Entry point pricing on a box that typically carries a better 'design value' - for example the design for the BILLY bookcase is resolved downright to the shelf pins! check them out! 10/10 - means that many of those boxes paired with the right designer [yes, that is another requirement...] - becomes an irresistible value proposition. How high are you holding your nose in relation to your wallet, huh?** 

What is the box that every dwelling will need? Easy, it's the kitchen box and SEKTION - which is IKEA's second version of the kitchen box; a complete re-design of their previous AKURUM system [for which by the way exists an entire ecosystem of shops making replacement doors] - is an industry leader.

I love telling this story:

So one day we were installing some really fancy fancy millwork for Canada's most famous lawyer - personal residence. I was fresh out of design school and working for a high end millwork company. This place had it all - 'a meellion dollar floor', rift sawn wenge; 'a meellion dollar' kitchen, Italian Boffi; of course there was my 'meellion dollar zebra wood' closet and media unit. The house is absolutely stunning and well designed. Soon I discovered that there was another large kitchen in the basement - an exact look-alike, except it was from IKEA. This Boffi/IKEA thing did not dawn on me right away - both kitchens were nice white high gloss; both kitchens featured great functional hardware, AND at first glance they appeared identical. That's right ~they appeared identical~. Me, quote, unquote, a professional, couldn't spot the difference at first glance.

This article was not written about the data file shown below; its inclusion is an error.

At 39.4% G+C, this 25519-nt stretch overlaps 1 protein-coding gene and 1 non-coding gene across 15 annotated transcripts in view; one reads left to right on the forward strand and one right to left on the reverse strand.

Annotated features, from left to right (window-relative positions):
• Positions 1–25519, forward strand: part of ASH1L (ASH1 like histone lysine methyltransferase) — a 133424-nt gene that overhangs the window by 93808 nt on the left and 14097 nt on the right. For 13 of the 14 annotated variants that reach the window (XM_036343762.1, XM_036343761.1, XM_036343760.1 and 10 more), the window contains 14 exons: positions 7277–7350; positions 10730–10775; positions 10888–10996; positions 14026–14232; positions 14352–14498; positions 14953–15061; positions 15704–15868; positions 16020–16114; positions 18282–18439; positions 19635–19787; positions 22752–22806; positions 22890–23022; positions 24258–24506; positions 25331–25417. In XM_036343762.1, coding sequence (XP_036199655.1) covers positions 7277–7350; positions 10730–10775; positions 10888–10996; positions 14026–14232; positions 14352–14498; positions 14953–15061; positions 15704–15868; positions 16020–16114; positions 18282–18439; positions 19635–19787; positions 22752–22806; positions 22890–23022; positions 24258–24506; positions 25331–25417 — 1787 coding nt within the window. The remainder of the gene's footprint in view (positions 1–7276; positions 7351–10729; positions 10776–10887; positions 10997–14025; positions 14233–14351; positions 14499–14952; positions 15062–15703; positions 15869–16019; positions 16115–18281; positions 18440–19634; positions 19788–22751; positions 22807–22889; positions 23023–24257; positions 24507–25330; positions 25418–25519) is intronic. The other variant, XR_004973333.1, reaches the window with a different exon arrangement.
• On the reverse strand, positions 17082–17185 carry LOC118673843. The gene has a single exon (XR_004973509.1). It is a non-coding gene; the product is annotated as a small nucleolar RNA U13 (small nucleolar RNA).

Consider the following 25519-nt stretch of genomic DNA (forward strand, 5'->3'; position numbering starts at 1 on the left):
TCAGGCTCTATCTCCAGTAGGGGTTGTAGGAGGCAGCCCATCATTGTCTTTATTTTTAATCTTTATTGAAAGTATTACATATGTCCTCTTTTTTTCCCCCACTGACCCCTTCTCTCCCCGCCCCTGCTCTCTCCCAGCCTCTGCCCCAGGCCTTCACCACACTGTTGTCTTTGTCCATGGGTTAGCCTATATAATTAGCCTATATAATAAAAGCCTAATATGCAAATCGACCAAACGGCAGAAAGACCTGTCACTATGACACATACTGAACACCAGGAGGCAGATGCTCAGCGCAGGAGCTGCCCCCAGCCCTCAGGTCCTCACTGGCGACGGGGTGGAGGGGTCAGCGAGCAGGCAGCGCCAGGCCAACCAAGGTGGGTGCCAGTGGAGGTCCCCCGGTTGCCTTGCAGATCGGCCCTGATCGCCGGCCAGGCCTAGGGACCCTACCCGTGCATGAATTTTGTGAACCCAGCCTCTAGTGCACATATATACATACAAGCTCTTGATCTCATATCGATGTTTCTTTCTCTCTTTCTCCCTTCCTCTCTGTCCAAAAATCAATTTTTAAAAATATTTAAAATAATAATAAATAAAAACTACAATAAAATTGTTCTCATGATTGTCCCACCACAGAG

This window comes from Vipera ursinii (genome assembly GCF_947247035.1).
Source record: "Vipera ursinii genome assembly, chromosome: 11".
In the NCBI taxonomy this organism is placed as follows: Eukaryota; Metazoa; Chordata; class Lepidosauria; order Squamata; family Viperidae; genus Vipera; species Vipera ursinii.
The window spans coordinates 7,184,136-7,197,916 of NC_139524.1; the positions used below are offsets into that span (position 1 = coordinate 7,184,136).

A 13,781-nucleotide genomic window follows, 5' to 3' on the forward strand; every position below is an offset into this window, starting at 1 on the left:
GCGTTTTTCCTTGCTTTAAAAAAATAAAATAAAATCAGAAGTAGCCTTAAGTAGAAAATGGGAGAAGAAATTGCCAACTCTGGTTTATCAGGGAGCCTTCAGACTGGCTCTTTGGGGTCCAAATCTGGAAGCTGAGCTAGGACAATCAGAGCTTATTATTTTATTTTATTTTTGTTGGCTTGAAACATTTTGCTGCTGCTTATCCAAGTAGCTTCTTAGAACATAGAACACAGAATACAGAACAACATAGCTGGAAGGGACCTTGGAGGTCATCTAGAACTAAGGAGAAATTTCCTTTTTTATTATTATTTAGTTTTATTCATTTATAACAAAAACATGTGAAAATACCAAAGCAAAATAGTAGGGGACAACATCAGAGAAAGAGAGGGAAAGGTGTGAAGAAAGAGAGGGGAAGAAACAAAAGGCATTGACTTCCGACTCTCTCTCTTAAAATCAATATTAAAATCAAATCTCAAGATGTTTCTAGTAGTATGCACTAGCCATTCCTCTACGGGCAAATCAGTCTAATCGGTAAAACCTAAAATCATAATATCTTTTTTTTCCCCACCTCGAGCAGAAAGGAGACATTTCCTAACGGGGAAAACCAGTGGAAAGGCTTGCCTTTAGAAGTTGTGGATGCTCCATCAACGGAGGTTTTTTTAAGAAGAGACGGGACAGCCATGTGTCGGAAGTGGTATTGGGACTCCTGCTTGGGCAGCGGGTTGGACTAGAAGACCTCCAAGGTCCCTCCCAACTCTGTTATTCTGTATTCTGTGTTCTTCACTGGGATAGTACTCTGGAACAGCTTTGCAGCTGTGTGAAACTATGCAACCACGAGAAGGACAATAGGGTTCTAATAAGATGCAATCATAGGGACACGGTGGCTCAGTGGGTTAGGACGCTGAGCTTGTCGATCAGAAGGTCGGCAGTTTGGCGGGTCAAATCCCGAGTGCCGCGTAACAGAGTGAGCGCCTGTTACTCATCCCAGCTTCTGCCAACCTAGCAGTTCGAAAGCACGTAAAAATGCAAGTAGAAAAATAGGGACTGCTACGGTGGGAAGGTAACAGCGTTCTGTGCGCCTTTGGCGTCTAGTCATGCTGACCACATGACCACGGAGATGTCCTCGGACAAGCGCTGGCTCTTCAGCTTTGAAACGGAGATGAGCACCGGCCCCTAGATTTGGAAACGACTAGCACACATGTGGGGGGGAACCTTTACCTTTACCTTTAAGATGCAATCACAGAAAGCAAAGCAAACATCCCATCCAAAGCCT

Much years has passed since that time - today, almost 15 years later, I've developed a more discerning eye and can spot 'designer' things easier, but this experience is deeply etched in my mind. 

~See? Who knows if you don't tell them? ~

Chapter 2 - The Pandemic

This pandemic has caused a dramatic shift to work from home for a specific demographic and now this demographic needs to be productive at home. There is a lot to be said for a comfortable task chair or a great, 'just-for-me' height desk or nifty filing storage system.  Guess what the backbone of such setups is? If you guessed boxes and slabs then you are right.

Browsing subreddits r/IKEA and r/IkeaHacks will give you an idea of the pent-up demand. Once a blessing - GLOBALIZATION - now a curse as all supply chains are upended and in shock. Geopolitical tensions are also rising and large corporations such as IKEA need to re-evaluate their long term stability of their supply chains. A good example that I always like to use is this: the more expensive and important a SEKTION door the likelier it is made in a stable western democracy. There are no doors made in China [there were!] and HAGGEBY which IKEA's plainest door is made in Ukraine which as far as my understanding goes is currently at war with Russia. 

Wednesday, December 30, 2020

the 2020 FRIHETEN sofa reupholster project - pandemic edition;

Picture shows FRIHETEN pullout sofa bed 3 seater with an optional chaise on the right. This is the model that I had re-upholstered. Arrows point to the chaise on the left and the hidden/stored away pull out section. 

Chapter 1 - FRIHETEN sofa - IKEA's entry level sofa;